SANTA ROSA, Calif. (BCN) - A Santa Rosa man pleaded no contest last Thursday in Sonoma County Superior Court to the involuntary manslaughter of a man in a Sonoma State University dorm room in May.
Tyler Bratton, 20, also pleaded no contest to possession of a weapon on a school campus. As part of a plea agreement, he will be sentenced to the time he has served in Sonoma County Jail since the May 13, 2018 death and will be released, Chief Deputy District Attorney Spencer Brady said.
Bratton also will be sentenced Oct. 17 to three years of probation. If he violates his probation terms, he faces a maximum sentence of four years and eight months in custody, Brady said.
After a preliminary hearing in July, Sonoma County Superior Court Judge Robert LaForge ruled there was sufficient evidence to try Bratton for the voluntary manslaughter of Steven John Garcia, 26, of Santa Rosa.
Bratton's attorney Lynnette Brown claimed the slaying was in self-defense. She said Bratton used reasonable force to defend himself when Garcia and a woman, Rebecca Stjern, 21, used a key card to enter the dorm room of Bratton's 20-year-old girlfriend at the time, Riley O'Rourke.
O'Rourke testified Garcia grabbed Bratton around the neck. Brown said the choking could have ended in great bodily injury or death and Bratton feared for his life. Two other people tried to get into the dorm room earlier that day, according to testimony at a preliminary hearing.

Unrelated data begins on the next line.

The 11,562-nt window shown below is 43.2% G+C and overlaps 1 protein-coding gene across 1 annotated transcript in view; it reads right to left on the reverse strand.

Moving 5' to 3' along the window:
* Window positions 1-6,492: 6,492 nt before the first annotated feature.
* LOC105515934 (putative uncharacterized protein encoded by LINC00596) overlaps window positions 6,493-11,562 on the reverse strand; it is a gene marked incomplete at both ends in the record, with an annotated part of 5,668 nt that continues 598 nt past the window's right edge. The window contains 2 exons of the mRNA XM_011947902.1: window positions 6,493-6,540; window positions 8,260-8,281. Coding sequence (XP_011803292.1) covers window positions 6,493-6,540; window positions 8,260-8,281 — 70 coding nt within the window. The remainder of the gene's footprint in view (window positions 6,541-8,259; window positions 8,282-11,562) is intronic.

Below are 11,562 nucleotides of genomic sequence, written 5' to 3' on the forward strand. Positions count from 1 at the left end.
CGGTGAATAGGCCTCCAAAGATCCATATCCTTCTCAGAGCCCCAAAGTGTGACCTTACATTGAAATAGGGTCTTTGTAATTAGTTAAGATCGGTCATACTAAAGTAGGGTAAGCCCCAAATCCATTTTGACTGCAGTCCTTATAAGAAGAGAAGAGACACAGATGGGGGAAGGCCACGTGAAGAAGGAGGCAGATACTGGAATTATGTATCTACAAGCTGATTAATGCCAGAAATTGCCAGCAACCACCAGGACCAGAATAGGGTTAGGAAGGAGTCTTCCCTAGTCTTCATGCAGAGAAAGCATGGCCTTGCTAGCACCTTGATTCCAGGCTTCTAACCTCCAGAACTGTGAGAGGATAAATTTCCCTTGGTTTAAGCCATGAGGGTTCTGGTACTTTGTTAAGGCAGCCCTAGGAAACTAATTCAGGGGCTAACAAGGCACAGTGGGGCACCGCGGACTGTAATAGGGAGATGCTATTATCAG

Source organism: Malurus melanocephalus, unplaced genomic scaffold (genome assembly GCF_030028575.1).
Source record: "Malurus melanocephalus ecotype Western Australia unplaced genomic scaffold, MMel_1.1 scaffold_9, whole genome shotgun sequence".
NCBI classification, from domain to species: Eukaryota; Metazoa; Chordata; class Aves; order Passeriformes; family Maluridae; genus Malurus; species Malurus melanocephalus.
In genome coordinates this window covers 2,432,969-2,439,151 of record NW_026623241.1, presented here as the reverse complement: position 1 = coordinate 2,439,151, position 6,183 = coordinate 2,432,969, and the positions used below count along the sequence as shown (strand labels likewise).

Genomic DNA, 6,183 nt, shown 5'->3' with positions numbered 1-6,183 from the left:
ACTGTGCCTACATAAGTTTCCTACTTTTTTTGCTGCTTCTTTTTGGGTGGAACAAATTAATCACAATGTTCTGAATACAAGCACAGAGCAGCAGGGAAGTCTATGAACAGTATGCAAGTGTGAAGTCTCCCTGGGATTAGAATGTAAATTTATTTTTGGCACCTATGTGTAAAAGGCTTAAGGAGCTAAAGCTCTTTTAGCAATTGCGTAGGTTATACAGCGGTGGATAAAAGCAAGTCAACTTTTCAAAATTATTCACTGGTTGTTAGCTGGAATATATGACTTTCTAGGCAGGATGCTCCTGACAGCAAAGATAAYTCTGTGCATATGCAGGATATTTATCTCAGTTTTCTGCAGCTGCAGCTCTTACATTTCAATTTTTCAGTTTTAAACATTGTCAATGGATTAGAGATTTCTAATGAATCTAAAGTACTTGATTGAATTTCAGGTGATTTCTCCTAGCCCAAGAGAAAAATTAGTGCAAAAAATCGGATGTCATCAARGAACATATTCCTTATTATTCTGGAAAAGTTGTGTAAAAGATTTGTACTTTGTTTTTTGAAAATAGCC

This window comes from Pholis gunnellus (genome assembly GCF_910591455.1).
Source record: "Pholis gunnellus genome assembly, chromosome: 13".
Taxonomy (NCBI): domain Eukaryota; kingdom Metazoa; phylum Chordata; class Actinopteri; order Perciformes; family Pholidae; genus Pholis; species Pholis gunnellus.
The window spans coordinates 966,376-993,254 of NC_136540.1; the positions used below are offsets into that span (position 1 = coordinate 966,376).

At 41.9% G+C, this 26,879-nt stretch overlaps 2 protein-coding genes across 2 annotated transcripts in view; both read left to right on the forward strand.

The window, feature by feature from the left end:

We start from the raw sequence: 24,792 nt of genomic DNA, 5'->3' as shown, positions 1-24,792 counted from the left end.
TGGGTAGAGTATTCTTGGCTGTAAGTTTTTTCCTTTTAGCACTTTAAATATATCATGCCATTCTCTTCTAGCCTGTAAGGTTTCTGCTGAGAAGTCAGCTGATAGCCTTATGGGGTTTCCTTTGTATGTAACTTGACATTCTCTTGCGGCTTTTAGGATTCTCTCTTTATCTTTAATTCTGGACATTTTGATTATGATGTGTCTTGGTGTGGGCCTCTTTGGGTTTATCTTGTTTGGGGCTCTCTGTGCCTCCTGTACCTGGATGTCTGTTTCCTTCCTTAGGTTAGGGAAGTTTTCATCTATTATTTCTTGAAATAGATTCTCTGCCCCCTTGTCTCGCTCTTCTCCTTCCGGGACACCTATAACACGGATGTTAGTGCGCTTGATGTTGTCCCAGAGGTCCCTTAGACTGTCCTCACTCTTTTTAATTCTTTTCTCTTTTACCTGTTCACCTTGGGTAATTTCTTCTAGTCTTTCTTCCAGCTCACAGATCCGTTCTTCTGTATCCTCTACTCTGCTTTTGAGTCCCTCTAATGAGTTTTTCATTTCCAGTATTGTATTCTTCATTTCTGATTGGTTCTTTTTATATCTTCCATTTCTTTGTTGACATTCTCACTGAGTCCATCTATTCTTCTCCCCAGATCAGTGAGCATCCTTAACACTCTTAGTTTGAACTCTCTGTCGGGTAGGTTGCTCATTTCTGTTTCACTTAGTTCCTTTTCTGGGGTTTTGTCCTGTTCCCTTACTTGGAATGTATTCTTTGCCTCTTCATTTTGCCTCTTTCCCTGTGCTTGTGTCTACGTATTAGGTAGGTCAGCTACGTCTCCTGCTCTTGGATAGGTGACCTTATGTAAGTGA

Bratton told Petaluma police he stabbed Garcia at least six times in the dorm bathroom. O'Rourke testified she ran from her dorm room during the struggle to call police. She said Bratton met her soon afterward in a laundry room and they called campus police.
O'Rourke testified Stjern took her car after she passed out at a party the night before and Stjern threatened her when she confronted her about it.
There were three confrontations involving Stjern, Bratton, O'Rourke and two others before the dorm stabbing, according to testimony at the hearing.
Deputy District Attorney Chris Brown argued Bratton banged a knife on the window of a vehicle at one of the confrontations outside the dorm, indicating he was over-eager for a fight. He said the use of the knife in the dorm was an escalation of force to an unreasonable level.
Before ruling in July, LaForge watched a two-hour video of Bratton's interview with Petaluma police and reviewed Garcia's autopsy report. The report indicated Garcia suffered 15 stabbing wounds, and LaForge ordered Bratton to stand trial for voluntary manslaughter.